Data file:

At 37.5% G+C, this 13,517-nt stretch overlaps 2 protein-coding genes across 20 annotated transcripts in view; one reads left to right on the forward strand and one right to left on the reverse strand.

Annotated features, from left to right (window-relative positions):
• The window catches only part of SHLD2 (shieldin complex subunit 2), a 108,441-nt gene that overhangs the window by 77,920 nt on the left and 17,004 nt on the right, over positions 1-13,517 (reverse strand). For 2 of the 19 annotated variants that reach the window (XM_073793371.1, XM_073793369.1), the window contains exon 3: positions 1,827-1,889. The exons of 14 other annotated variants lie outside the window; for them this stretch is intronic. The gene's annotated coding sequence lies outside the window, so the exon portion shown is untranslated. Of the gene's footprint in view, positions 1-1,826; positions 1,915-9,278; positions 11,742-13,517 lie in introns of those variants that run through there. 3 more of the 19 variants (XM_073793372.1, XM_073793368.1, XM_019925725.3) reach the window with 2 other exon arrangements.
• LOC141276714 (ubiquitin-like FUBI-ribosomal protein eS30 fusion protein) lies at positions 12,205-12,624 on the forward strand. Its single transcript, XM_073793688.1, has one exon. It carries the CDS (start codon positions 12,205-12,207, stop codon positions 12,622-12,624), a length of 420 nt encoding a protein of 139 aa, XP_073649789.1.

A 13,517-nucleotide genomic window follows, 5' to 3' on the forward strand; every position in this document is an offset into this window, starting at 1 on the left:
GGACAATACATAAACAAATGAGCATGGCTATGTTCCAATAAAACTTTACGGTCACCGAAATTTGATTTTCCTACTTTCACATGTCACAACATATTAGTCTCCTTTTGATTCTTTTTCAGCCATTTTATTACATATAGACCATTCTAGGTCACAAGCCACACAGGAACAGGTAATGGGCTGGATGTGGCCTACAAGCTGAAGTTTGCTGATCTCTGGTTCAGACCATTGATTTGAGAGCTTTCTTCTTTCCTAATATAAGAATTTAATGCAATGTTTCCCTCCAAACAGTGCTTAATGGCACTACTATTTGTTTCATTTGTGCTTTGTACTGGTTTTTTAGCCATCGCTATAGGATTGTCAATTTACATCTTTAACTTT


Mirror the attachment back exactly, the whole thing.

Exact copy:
At 37.5% G+C, this 13,517-nt stretch overlaps 2 protein-coding genes across 20 annotated transcripts in view; one reads left to right on the forward strand and one right to left on the reverse strand.

Annotated features, from left to right (window-relative positions):
• The window catches only part of SHLD2 (shieldin complex subunit 2), a 108,441-nt gene that overhangs the window by 77,920 nt on the left and 17,004 nt on the right, over positions 1-13,517 (reverse strand). For 2 of the 19 annotated variants that reach the window (XM_073793371.1, XM_073793369.1), the window contains exon 3: positions 1,827-1,889. The exons of 14 other annotated variants lie outside the window; for them this stretch is intronic. The gene's annotated coding sequence lies outside the window, so the exon portion shown is untranslated. Of the gene's footprint in view, positions 1-1,826; positions 1,915-9,278; positions 11,742-13,517 lie in introns of those variants that run through there. 3 more of the 19 variants (XM_073793372.1, XM_073793368.1, XM_019925725.3) reach the window with 2 other exon arrangements.
• LOC141276714 (ubiquitin-like FUBI-ribosomal protein eS30 fusion protein) lies at positions 12,205-12,624 on the forward strand. Its single transcript, XM_073793688.1, has one exon. It carries the CDS (start codon positions 12,205-12,207, stop codon positions 12,622-12,624), a length of 420 nt encoding a protein of 139 aa, XP_073649789.1.

A 13,517-nucleotide genomic window follows, 5' to 3' on the forward strand; every position in this document is an offset into this window, starting at 1 on the left:
GGACAATACATAAACAAATGAGCATGGCTATGTTCCAATAAAACTTTACGGTCACCGAAATTTGATTTTCCTACTTTCACATGTCACAACATATTAGTCTCCTTTTGATTCTTTTTCAGCCATTTTATTACATATAGACCATTCTAGGTCACAAGCCACACAGGAACAGGTAATGGGCTGGATGTGGCCTACAAGCTGAAGTTTGCTGATCTCTGGTTCAGACCATTGATTTGAGAGCTTTCTTCTTTCCTAATATAAGAATTTAATGCAATGTTTCCCTCCAAACAGTGCTTAATGGCACTACTATTTGTTTCATTTGTGCTTTGTACTGGTTTTTTAGCCATCGCTATAGGATTGTCAATTTACATCTTTAACTTT